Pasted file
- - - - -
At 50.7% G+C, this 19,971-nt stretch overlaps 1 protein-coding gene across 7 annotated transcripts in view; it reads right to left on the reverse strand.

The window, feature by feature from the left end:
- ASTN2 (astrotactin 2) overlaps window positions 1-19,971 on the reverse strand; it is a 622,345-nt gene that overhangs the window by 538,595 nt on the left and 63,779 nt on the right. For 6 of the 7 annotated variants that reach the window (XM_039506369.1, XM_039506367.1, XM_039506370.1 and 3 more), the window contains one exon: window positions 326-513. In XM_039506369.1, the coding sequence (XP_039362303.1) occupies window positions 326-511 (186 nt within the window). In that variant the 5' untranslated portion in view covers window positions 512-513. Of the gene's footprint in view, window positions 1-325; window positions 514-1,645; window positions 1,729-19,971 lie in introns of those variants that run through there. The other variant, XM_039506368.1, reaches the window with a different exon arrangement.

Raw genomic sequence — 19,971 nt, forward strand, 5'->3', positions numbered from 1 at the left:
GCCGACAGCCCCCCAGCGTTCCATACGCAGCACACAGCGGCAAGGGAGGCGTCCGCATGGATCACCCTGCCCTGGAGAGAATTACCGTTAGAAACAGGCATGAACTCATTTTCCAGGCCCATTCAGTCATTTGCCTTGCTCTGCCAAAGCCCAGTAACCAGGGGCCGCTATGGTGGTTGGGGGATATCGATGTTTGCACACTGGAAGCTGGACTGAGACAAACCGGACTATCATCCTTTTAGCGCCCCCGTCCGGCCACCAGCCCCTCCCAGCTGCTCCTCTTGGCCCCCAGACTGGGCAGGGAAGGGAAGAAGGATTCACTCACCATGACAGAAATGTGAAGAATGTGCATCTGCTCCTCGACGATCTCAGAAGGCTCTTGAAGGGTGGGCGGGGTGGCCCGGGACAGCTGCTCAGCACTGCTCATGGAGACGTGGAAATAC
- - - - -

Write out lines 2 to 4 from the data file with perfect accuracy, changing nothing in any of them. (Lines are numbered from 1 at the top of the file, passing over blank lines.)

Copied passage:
The window, feature by feature from the left end:
- ASTN2 (astrotactin 2) overlaps window positions 1-19,971 on the reverse strand; it is a 622,345-nt gene that overhangs the window by 538,595 nt on the left and 63,779 nt on the right. For 6 of the 7 annotated variants that reach the window (XM_039506369.1, XM_039506367.1, XM_039506370.1 and 3 more), the window contains one exon: window positions 326-513. In XM_039506369.1, the coding sequence (XP_039362303.1) occupies window positions 326-511 (186 nt within the window). In that variant the 5' untranslated portion in view covers window positions 512-513. Of the gene's footprint in view, window positions 1-325; window positions 514-1,645; window positions 1,729-19,971 lie in introns of those variants that run through there. The other variant, XM_039506368.1, reaches the window with a different exon arrangement.

Raw genomic sequence — 19,971 nt, forward strand, 5'->3', positions numbered from 1 at the left: